But that upcoming inquiry — and, ultimately, the end of the military’s “Don’t ask, don’t tell” ban — could take years to complete, officials have recently suggested…Their inquiry seems to be an attempt to assuage military leaders’ fears that an end to “Don’t ask, don’t tell” could jeopardize the U.S. military during war time. However, activists alike fear an actual repeal may still be years away. The delay seems to be the result of general reluctance among military leaders to end the policy, and trepidation on the part of lawmakers to broach the issue ahead of what is sure to be a tough midterm election year.
While the new standard for DADT investigations could signal “a shift in the military’s focus toward keeping gay troops, reflecting the military’s belief that they are as essential as their heterosexual peers,” the Pentagon’s slow crawl towards repealing the policy suggests that any changes to the law would be incremental — driven by the military’s resistance to change rather than military necessity or consideration.
After all, numerous studies as well as real world experience in Canada, Britain, France and Israel have already concluded that rapid integration “minimizes disruptions to unit cohesion and morale.” A 1993 Rand Corporation report found that “implementing gay service that stated that openly gay service was entirely workable, but that a successful new policy must be “decided upon and implemented as quickly as possible” to avoid anxiety and uncertainty in the field. It said it was crucial “to convey a new policy that ends discrimination as simply as possible and to impose the minimum of changes on personnel.”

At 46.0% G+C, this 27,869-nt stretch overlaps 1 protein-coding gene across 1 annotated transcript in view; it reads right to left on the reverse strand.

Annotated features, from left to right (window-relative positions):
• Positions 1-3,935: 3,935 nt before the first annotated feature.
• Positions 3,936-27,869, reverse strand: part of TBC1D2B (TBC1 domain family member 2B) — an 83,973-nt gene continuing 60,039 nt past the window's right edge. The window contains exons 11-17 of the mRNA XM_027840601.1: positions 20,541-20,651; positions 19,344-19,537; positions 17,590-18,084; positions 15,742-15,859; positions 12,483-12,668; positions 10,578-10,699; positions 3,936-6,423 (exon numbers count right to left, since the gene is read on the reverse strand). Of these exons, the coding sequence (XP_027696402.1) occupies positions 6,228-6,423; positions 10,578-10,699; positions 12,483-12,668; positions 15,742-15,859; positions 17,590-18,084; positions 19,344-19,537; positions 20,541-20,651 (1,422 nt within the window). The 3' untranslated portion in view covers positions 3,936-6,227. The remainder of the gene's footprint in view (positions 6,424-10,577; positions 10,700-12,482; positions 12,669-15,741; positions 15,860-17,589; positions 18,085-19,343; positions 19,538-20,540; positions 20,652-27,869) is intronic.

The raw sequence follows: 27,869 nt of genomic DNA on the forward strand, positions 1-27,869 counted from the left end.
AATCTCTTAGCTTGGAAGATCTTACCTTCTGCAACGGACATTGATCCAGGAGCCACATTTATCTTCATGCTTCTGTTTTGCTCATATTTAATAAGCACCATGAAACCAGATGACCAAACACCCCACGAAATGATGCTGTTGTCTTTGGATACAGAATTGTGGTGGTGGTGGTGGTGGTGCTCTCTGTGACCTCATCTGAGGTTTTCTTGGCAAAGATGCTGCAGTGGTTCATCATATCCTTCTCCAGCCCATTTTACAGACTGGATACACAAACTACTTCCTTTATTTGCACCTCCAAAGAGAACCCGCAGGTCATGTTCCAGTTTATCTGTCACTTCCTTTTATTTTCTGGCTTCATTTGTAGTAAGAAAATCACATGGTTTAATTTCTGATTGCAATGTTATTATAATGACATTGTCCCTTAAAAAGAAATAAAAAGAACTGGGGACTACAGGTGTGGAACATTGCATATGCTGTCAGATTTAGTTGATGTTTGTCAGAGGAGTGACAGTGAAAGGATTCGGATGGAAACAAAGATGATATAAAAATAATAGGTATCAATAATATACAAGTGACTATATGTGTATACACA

Last year, a RAND survey of military personnel who had served in Iraq and Afghanistan “found that having a gay or lesbian colleague in their unit had no significant impact on their unit’s cohesion or readiness.” “Service members said the most important factors for unit cohesion and readiness were the quality of their officers, training and equipment,” not their sexual orientation. “Serving with another service member who was gay or lesbian was not a significant factor that affected unit cohesion or readiness to fight,” the study found.
As John Aravosis notes, “There is no reason the White House can’t work with the Congress to repeal the ban this year, and simply delay implementation of the repeal until next year when the “study” is done.”
Ideally, the Pentagon could conduct its review while simultaneously dismantling the policy. The committee should pressure the Pentagon to expedite the review process and can even require the reviewers to produce bimonthly progress reports. A review that’s concurrent with the repeal process would prevent the military brass from dragging its feet and meet the President’s goal of repealing DADT before the end of the year. In today’s POLITICO, Senate Armed Services Committee Chairman Carl Levin (D-MI) suggested that the military should be “sensitive to any complications of this policy shift” and urged “those who favor change not to mistake deliberation for undue delay.”